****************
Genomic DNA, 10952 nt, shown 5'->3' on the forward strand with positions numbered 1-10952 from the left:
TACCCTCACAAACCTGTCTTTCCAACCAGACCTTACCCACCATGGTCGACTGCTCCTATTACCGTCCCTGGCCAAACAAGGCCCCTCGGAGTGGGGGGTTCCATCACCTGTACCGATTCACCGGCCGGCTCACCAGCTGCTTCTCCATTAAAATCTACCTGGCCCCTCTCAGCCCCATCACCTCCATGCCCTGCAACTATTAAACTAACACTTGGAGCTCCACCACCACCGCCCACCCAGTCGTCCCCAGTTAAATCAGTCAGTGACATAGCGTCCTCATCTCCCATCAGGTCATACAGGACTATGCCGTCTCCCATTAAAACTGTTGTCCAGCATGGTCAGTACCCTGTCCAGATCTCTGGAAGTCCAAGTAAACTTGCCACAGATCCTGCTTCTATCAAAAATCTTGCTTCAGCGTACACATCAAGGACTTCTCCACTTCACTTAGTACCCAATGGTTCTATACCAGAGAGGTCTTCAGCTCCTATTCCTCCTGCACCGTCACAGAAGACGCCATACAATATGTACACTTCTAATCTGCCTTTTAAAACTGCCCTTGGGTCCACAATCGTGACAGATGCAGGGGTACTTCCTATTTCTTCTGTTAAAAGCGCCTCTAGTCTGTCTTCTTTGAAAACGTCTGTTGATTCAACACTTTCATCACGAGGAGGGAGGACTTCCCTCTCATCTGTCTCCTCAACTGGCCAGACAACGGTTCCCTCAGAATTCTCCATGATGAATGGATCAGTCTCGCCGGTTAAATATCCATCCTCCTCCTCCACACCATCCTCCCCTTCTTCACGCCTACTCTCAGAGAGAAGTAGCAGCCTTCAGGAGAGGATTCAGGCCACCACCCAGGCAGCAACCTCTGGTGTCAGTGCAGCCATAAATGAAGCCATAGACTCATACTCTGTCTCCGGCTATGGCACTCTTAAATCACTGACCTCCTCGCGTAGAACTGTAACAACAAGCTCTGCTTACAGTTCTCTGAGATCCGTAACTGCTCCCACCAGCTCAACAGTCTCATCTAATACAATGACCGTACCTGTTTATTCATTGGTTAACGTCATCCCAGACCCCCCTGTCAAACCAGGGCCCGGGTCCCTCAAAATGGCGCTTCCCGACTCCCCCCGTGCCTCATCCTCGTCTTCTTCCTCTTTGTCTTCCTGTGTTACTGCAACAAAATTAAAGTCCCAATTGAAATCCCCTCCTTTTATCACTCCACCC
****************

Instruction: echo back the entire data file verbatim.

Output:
Genomic DNA, 10952 nt, shown 5'->3' on the forward strand with positions numbered 1-10952 from the left:
TACCCTCACAAACCTGTCTTTCCAACCAGACCTTACCCACCATGGTCGACTGCTCCTATTACCGTCCCTGGCCAAACAAGGCCCCTCGGAGTGGGGGGTTCCATCACCTGTACCGATTCACCGGCCGGCTCACCAGCTGCTTCTCCATTAAAATCTACCTGGCCCCTCTCAGCCCCATCACCTCCATGCCCTGCAACTATTAAACTAACACTTGGAGCTCCACCACCACCGCCCACCCAGTCGTCCCCAGTTAAATCAGTCAGTGACATAGCGTCCTCATCTCCCATCAGGTCATACAGGACTATGCCGTCTCCCATTAAAACTGTTGTCCAGCATGGTCAGTACCCTGTCCAGATCTCTGGAAGTCCAAGTAAACTTGCCACAGATCCTGCTTCTATCAAAAATCTTGCTTCAGCGTACACATCAAGGACTTCTCCACTTCACTTAGTACCCAATGGTTCTATACCAGAGAGGTCTTCAGCTCCTATTCCTCCTGCACCGTCACAGAAGACGCCATACAATATGTACACTTCTAATCTGCCTTTTAAAACTGCCCTTGGGTCCACAATCGTGACAGATGCAGGGGTACTTCCTATTTCTTCTGTTAAAAGCGCCTCTAGTCTGTCTTCTTTGAAAACGTCTGTTGATTCAACACTTTCATCACGAGGAGGGAGGACTTCCCTCTCATCTGTCTCCTCAACTGGCCAGACAACGGTTCCCTCAGAATTCTCCATGATGAATGGATCAGTCTCGCCGGTTAAATATCCATCCTCCTCCTCCACACCATCCTCCCCTTCTTCACGCCTACTCTCAGAGAGAAGTAGCAGCCTTCAGGAGAGGATTCAGGCCACCACCCAGGCAGCAACCTCTGGTGTCAGTGCAGCCATAAATGAAGCCATAGACTCATACTCTGTCTCCGGCTATGGCACTCTTAAATCACTGACCTCCTCGCGTAGAACTGTAACAACAAGCTCTGCTTACAGTTCTCTGAGATCCGTAACTGCTCCCACCAGCTCAACAGTCTCATCTAATACAATGACCGTACCTGTTTATTCATTGGTTAACGTCATCCCAGACCCCCCTGTCAAACCAGGGCCCGGGTCCCTCAAAATGGCGCTTCCCGACTCCCCCCGTGCCTCATCCTCGTCTTCTTCCTCTTTGTCTTCCTGTGTTACTGCAACAAAATTAAAGTCCCAATTGAAATCCCCTCCTTTTATCACTCCACCC